Why is it so Hard to Lower Prescription Drug Prices?
Here is a big part of the answer. An analysis by Stat News of campaign finance records shows that the pharmaceutical industry donated to more than two-thirds of Congress as well as 2,467 state lawmakers during the last campaign cycle -- to the tune of over $25 million.
“According to the findings, seventy-two senators and 302 members of the House of Representatives cashed a check from the pharmaceutical industry ahead of the 2020 election — representing more than two-thirds of Congress, according to a new STAT analysis of records for the full election cycle.
“Pfizer’s political action committee alone contributed to 228 lawmakers. Amgen’s PAC donated to 218, meaning that each company helped to fund the campaigns of nearly half the lawmakers on Capitol Hill. Overall, the sector donated $14 million.
“The breadth of the spending highlights the drug industry’s continued clout in Washington. Even after years of criticism from Congress and the White House over high prices, it remains routine for the elected officials who regulate the health care industry to accept six-figure sums.”
Here is more from the report: “Pfizer, which played arguably the biggest role in 2020’s vaccine race, also had a frenzied year politically. In addition to giving roughly $1 million to members of Congress, Pfizer also wrote checks to 1,048 individual candidates in state legislative races.
While the drug industry gave money to a broad range of candidates, it focused in particular on those on key committees that oversee health care legislation.”
Running for election to Congress has become incredibly expensive and lawmakers spend a great deal of their time all year long raising money to pay for their campaigns.
The largest amounts of money come from corporate and special interest groups who want certain legislation passed or stopped.
When it comes to the big drug companies, they do not want limits on the costs of the drugs they manufacture. That is why they make so many campaign contributions.
TSCL does not make campaign contributions because we are funded by our supporters like you, and we simply don’t have the millions of dollars like drug companies do. Instead, we rely on you and your vote. Elected officials care about money, but they care even more about your vote.
Our job is to represent you to Congress and keep you informed about what is happening. We rely on you to put pressure on your Senators and Representative when it comes to the legislation we need to have passed.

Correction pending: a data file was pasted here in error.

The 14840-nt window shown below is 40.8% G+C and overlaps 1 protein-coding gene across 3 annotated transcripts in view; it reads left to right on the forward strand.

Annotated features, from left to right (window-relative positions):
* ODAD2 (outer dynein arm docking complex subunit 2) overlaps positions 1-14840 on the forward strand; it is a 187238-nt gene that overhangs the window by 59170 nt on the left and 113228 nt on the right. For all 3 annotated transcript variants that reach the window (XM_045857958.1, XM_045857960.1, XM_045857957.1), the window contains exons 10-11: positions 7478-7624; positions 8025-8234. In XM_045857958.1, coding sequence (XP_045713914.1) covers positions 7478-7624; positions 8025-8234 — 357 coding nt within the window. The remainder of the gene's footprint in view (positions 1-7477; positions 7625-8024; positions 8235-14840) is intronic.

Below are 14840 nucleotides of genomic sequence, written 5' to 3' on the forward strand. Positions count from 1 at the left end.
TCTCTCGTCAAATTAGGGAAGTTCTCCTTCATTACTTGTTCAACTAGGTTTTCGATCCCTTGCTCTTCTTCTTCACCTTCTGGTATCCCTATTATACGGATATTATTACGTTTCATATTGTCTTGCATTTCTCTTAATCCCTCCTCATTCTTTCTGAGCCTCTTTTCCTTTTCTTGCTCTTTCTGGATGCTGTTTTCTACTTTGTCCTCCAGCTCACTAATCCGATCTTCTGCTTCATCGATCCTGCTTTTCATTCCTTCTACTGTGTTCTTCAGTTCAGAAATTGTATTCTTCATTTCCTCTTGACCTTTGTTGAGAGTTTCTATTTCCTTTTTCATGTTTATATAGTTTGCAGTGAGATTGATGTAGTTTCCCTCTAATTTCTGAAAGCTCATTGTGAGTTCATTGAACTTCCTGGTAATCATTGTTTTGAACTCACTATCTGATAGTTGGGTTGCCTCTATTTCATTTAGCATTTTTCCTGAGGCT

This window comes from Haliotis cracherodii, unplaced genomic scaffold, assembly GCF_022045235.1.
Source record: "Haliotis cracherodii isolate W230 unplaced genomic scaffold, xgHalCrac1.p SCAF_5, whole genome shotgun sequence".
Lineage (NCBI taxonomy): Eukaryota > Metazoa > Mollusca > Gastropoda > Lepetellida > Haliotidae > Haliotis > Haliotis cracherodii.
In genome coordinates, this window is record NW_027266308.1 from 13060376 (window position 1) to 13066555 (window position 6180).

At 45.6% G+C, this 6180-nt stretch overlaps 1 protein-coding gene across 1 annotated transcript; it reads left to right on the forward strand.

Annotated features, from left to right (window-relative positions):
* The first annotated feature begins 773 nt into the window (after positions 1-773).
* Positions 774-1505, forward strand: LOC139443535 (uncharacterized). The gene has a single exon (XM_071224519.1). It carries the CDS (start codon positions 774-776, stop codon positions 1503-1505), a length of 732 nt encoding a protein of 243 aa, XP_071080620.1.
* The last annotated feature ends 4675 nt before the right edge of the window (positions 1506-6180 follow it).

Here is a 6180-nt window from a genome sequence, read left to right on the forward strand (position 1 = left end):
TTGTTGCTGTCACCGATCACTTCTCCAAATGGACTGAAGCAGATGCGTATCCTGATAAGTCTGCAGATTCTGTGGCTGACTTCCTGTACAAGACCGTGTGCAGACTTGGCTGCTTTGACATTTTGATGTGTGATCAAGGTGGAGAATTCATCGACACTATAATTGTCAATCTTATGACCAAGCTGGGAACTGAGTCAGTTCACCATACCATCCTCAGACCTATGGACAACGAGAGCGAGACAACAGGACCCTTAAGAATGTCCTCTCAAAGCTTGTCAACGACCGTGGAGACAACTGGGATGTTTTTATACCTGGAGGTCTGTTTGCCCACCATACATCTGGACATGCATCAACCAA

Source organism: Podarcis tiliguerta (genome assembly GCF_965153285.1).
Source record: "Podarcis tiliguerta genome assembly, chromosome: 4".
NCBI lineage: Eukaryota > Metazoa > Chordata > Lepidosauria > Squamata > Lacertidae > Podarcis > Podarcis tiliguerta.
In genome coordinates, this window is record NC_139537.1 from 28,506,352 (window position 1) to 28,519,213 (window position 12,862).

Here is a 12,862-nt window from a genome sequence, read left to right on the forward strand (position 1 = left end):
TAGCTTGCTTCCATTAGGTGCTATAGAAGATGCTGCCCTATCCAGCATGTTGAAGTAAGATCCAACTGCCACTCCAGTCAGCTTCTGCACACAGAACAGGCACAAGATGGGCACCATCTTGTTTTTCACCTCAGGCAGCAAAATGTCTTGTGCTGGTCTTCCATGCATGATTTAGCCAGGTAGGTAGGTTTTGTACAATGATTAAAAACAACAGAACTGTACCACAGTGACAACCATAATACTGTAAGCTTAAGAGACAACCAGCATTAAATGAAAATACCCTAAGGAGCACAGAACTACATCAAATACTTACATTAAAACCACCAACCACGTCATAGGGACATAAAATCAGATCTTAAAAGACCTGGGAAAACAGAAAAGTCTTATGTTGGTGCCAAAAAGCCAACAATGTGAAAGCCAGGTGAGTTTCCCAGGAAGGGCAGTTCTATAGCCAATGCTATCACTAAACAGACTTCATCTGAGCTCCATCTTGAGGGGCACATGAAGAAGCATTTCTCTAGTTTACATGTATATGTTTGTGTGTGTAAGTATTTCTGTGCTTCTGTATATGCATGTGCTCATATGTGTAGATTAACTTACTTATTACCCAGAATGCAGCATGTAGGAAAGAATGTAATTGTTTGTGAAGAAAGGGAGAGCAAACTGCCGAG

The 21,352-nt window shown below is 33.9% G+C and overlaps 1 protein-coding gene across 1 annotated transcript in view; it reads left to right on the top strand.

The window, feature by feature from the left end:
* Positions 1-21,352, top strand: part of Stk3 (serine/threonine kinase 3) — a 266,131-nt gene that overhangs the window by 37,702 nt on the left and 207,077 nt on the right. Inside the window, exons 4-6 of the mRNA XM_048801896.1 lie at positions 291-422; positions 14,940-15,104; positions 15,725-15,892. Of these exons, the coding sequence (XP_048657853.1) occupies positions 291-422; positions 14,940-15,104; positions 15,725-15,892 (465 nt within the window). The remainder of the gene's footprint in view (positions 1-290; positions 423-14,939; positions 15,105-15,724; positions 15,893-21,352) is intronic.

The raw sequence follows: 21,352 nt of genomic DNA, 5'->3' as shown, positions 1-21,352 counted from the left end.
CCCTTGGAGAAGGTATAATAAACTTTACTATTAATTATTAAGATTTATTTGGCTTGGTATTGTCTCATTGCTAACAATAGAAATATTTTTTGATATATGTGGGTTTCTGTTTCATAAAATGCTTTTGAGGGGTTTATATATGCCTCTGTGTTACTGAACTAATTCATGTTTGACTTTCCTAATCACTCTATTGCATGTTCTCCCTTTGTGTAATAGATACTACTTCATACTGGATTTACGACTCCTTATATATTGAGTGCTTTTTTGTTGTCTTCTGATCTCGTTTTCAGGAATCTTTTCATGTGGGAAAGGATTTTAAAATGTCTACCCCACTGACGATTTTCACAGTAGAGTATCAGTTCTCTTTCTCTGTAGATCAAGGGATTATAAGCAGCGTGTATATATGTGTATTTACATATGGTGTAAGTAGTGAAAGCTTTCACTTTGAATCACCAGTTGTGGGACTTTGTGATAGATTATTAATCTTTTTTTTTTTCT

Our voices and our votes collectively are how we counteract all the money the drug companies throw around to influence Congress.
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Federal Government Moves to Guarantee Access to Drugs
Keeping the U.S. drug supply chain secure, robust, and resilient is essential for the health and national security, and economic prosperity of the United States during emergencies like the COVID-19 pandemic and for the provision of day-to-day health care.
Earlier this year President Biden signed an Executive Order to secure America’s critical supply chains. The Executive Order directed the Administration to launch an immediate 100-day review and strategy development process to identify and address vulnerabilities in the supply chains of four key product sectors, including pharmaceuticals
The federal government will work with the private sector and Congress to implement the recommendations and develop a strategy to create a robust and resilient pharmaceutical and active pharmaceutical ingredient supply chain, including facilitating adoption of novel methods for commercial production of pharmaceuticals and biologics.
Last week, as part of the Executive Order effort, the Administration announced a set of actions designed to ensure the U.S. has access to the pharmaceuticals necessary for economic security, health security, and national defense.
- The plan includes fostering international cooperation and promoting research and development that establishes innovative manufacturing processes and production technologies to strengthen supply chain resilience
- The U.S. aims to diversify its drug supply chain, relying on a geographically diverse set of manufacturers
- Another critical feature of the plan is the redundancy of the supply chain, such as the existence of multiple manufacturers for each product and its precursors
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As we continue recovering from the Covid 19 pandemic, TSCL remains constant in our fight for you to protect your Social Security, Medicare, and Medicaid benefits. We’ve had to make some adjustments in the way we carry on our work, but we have not, and will not stop our work on your behalf.
For progress updates or for more information about these and other bills that would strengthen Social Security and Medicare programs, visit the our website at www.SeniorsLeague.org, follow TSCL on Twitter or Facebook.